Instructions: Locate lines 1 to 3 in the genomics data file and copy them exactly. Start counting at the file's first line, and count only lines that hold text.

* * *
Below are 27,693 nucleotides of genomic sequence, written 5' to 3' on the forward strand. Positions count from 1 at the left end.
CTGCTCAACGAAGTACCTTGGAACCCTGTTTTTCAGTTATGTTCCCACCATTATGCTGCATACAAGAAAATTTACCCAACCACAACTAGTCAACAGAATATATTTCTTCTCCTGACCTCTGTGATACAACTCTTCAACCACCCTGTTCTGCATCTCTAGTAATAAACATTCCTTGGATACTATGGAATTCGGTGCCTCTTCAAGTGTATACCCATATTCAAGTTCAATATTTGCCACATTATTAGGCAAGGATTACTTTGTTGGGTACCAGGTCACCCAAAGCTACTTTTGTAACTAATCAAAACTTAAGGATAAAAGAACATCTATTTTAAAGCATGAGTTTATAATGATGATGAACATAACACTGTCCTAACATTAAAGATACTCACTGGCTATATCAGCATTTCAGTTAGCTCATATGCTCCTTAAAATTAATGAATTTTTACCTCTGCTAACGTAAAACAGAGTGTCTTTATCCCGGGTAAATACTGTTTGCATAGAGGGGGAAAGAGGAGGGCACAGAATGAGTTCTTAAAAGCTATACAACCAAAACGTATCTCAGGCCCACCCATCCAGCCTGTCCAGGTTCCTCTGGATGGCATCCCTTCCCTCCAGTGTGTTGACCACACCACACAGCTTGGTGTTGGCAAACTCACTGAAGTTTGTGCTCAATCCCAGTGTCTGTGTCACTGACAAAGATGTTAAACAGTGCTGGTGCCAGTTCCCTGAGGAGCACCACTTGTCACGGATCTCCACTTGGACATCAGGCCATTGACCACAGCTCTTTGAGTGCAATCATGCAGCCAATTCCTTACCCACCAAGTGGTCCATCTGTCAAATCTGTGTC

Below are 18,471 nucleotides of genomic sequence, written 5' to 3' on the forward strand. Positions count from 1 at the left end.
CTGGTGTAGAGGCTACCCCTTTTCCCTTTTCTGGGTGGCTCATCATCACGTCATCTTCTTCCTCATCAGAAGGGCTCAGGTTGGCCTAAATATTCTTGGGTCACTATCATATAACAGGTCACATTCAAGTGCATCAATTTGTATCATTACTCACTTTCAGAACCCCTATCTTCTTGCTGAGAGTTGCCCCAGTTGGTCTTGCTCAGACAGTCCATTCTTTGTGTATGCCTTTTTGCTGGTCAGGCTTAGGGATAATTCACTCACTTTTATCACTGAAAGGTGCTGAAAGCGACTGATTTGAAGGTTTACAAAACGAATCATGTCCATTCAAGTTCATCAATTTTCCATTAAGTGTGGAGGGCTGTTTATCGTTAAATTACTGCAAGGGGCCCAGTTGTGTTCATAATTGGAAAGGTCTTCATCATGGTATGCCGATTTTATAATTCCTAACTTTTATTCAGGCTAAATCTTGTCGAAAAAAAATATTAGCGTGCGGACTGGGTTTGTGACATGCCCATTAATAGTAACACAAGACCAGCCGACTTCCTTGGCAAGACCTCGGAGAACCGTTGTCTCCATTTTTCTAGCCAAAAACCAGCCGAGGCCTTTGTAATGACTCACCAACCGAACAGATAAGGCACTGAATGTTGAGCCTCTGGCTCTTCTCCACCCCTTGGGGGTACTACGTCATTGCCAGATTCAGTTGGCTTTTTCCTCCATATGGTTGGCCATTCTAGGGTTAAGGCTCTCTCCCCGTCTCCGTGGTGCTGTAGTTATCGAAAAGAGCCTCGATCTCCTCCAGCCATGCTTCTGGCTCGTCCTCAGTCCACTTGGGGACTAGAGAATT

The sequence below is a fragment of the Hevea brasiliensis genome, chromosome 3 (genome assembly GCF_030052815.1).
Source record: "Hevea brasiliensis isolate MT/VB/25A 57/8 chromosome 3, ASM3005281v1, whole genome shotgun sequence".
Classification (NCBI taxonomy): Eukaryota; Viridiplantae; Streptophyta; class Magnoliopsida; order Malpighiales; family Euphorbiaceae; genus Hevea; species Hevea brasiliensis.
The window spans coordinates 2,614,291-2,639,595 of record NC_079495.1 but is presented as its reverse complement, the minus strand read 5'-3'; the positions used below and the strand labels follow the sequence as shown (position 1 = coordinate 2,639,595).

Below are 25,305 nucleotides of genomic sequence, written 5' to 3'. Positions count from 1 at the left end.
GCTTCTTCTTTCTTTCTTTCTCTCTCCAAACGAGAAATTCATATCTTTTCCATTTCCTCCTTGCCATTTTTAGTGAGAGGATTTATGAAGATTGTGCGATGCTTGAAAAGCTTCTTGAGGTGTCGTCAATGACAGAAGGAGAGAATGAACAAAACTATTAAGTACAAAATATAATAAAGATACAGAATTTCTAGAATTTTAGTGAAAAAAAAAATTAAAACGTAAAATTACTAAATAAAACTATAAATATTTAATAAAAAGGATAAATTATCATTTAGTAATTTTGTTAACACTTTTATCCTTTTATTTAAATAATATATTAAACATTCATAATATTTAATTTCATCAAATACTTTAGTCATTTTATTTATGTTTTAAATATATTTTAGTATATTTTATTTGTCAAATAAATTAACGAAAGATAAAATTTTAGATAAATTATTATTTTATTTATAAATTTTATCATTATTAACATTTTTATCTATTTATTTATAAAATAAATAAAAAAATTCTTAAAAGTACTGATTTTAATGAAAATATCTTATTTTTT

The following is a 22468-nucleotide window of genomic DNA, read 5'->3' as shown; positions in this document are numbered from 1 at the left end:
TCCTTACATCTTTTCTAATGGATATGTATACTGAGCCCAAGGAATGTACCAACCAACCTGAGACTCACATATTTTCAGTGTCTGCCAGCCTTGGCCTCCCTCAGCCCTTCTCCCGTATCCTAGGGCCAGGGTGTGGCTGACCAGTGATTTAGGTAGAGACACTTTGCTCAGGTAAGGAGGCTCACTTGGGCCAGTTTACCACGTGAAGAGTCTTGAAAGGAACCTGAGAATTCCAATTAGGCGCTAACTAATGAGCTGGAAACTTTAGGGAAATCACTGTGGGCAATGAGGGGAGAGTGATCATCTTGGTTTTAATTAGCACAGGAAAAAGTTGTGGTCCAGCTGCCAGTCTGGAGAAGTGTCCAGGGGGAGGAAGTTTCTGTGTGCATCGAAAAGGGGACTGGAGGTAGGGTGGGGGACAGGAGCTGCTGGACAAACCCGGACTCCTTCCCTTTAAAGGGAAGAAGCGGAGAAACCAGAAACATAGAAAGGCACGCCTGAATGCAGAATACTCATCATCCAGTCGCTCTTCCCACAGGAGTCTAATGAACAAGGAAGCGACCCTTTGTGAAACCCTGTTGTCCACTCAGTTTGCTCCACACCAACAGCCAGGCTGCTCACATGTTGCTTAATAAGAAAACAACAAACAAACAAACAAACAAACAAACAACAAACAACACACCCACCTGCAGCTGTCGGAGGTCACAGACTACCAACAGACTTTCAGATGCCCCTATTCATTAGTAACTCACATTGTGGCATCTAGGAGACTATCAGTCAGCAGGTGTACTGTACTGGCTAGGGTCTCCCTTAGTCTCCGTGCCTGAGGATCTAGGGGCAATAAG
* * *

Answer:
Below are 27,693 nucleotides of genomic sequence, written 5' to 3' on the forward strand. Positions count from 1 at the left end.
CTGCTCAACGAAGTACCTTGGAACCCTGTTTTTCAGTTATGTTCCCACCATTATGCTGCATACAAGAAAATTTACCCAACCACAACTAGTCAACAGAATATATTTCTTCTCCTGACCTCTGTGATACAACTCTTCAACCACCCTGTTCTGCATCTCTAGTAATAAACATTCCTTGGATACTATGGAATTCGGTGCCTCTTCAAGTGTATACCCATATTCAAGTTCAATATTTGCCACATTATTAGGCAAGGATTACTTTGTTGGGTACCAGGTCACCCAAAGCTACTTTTGTAACTAATCAAAACTTAAGGATAAAAGAACATCTATTTTAAAGCATGAGTTTATAATGATGATGAACATAACACTGTCCTAACATTAAAGATACTCACTGGCTATATCAGCATTTCAGTTAGCTCATATGCTCCTTAAAATTAATGAATTTTTACCTCTGCTAACGTAAAACAGAGTGTCTTTATCCCGGGTAAATACTGTTTGCATAGAGGGGGAAAGAGGAGGGCACAGAATGAGTTCTTAAAAGCTATACAACCAAAACGTATCTCAGGCCCACCCATCCAGCCTGTCCAGGTTCCTCTGGATGGCATCCCTTCCCTCCAGTGTGTTGACCACACCACACAGCTTGGTGTTGGCAAACTCACTGAAGTTTGTGCTCAATCCCAGTGTCTGTGTCACTGACAAAGATGTTAAACAGTGCTGGTGCCAGTTCCCTGAGGAGCACCACTTGTCACGGATCTCCACTTGGACATCAGGCCATTGACCACAGCTCTTTGAGTGCAATCATGCAGCCAATTCCTTACCCACCAAGTGGTCCATCTGTCAAATCTGTGTC

Below are 18,471 nucleotides of genomic sequence, written 5' to 3' on the forward strand. Positions count from 1 at the left end.